This morning a woman in beautiful but to me foreign “traditional” clothing explained her cause as we walked from Coupa Cafe to Anna Eshoo’s office. In case, like me, you flipped thru The New York Times too quickly in the last six weeks, on August 5, the government of India had rescinded the autonomy of Kashmir, a mostly Muslim territory. I would only assume she was appealing to Eshoo to get her to urge her colleagues — and We The People by extension — to do something, to restore autonomy in Kashmir.
It reminded me, perhaps crudely, of working with Helena Norberg-Hodge to market her documentary “Ancient Futures: Learning from Ladakh”. Like Kashmir, Ladakh traditionally was an independent nation — of Himalayan cutlure, Buddhism, traditional farming — until annexed by India, mostly Hindu, and more advanced or developed. Norberg-Hodge’s work focused on the effects of a quick introduction of technology and media to Ladakh: boys and men suddenly riding mopeds and wearing leather jackets, and influenced by GI Joe and Rambo.
(Today also in some ways reminds me of the day I met Hakan Sukar the Turkish soccer player, on Bryant–like I admitted, my mind jumpcuts).
I noted, in researching this story, that the Times had a column by a Hindu ex-pat who cannot go back to Kashmir either. Obviously the story is more complex than one can glean from a single source, or a solitary discussion.
F_, my new neighbor and friend and teacher, and I discussed whether Anna was Armenian — I recalled middle eastern but something more “exotic” – I think its Orthodox. (Ok, Chaldean Catholic of Assyrian and Armenian heritage; or NorCal, as we say. NorCal Normal).
Also, as I write this I am watching a Giants game and on the mound and about to bat is “The Shark” who on his greatest day outran the Stanford football secondary for a touchdown for Notre Dame, the Catholic football power. One swing, #29 Samardzjia gets a hit before I can fact-check his name. (Followed of course by Yastrezemski). (He has 63 pitches but losing to The Pirates in the top of the 5th)(86 pitches top 3 but still trailing by 3, 1,2 — yanked so to speak my Bochy after 95 throws)
I also flashed to — and streamed — Led Zeppelin “Kashmir” and its “shangri-la” lyric which AutoCorrect wants to call shanghai. It’s mostly a red herring.
F- she said is affiliated with a Muslim center in Mountain View – Google seems to place it near Fred’s Bar and Mike’s Bikes. (By the way, Palo Alto’s new mosque was built by a different ethnic group, but also Muslims from India. “wealthier” according to F-).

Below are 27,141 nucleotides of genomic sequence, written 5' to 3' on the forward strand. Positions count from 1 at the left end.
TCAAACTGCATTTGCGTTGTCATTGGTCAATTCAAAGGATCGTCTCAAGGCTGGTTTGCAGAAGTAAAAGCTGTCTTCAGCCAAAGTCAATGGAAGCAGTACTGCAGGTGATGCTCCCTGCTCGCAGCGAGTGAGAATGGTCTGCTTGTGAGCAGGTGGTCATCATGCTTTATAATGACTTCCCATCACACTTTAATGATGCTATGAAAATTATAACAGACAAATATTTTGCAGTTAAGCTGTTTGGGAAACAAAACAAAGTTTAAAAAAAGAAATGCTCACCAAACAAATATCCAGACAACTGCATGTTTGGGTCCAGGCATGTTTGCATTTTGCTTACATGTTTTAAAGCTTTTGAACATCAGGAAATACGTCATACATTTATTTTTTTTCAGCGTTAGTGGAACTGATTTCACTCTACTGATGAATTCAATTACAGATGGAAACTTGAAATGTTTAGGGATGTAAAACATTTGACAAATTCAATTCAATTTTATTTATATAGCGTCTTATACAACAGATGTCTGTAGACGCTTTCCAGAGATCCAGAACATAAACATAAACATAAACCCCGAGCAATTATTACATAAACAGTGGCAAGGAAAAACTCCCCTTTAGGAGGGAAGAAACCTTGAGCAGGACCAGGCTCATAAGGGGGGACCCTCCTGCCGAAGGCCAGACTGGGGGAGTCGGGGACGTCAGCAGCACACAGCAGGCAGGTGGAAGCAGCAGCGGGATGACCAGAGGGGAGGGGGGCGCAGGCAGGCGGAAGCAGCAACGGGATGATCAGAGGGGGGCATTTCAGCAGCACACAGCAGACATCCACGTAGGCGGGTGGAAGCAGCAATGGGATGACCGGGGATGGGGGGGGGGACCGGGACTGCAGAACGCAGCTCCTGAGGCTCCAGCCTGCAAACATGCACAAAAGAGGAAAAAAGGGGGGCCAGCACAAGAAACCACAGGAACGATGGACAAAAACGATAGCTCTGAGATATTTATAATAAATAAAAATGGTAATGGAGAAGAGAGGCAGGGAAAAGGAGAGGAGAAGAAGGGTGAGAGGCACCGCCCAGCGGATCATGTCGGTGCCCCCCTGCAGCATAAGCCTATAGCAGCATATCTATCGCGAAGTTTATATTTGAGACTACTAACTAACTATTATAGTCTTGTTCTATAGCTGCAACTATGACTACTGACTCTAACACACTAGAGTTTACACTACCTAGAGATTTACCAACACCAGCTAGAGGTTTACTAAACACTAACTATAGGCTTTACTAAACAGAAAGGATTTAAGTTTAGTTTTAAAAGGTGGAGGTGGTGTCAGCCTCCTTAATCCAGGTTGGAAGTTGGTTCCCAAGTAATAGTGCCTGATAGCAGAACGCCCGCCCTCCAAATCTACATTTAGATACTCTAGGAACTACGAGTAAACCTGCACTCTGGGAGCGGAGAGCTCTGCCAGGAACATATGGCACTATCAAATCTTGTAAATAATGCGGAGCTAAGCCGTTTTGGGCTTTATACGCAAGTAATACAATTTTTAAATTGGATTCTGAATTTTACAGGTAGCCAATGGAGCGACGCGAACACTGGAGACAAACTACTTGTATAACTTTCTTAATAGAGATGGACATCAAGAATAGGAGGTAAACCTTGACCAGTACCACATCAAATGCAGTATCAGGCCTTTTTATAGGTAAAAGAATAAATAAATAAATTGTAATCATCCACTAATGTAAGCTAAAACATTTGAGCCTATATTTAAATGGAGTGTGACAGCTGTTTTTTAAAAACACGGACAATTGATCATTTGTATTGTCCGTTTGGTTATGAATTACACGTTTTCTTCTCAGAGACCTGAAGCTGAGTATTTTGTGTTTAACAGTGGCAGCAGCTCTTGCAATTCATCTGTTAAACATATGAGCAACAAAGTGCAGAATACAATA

And: Now I really am spinning: but I thought of Sports Illustrated Muslim swimwear and then a scene from “Grit” a PBS documentary of an Indonesian woman swimming in a similar outfit.
AndAnd but not Anand: PBS radio interview Terry Gross with “Tan” “Natural Tan” a Pakistani fashion consultant to “Queer Eye For the Straight Guy”. Spinning and swimming.
But, yes, a clave now in Plastic Alto and my gray matter is acknowledging Islam.
edit to add: HNH:Author and filmmaker Helena Norberg-Hodge is the founder and director of Local Futures. A pioneer of the ‘new economy’ movement, she has been promoting an economics of personal, social, and ecological well-being for more than thirty years. She is the producer and co-director of the award-winning documentary The Economics of Happiness. She has authored several books, including the inspirational classic Ancient Futures: Learning from Ladakh and Local is Our Future: Steps to an Economics of Happiness (described by author David Korten as “a must-read book for our time”). She has given public lectures in seven languages, and has appeared in broadcast, print, and online media worldwide, including MSNBC, The London Times, The Sydney Morning Herald, and The Guardian. She was honored with the Right Livelihood Award (or ‘Alternative Nobel Prize’) for her groundbreaking work in Ladakh, and received the 2012 Goi Peace Prize for contributing to “the revitalization of cultural and biological diversity, and the strengthening of local communities and economies worldwide.” For a complete biography, see here: Helena Norberg-Hodge.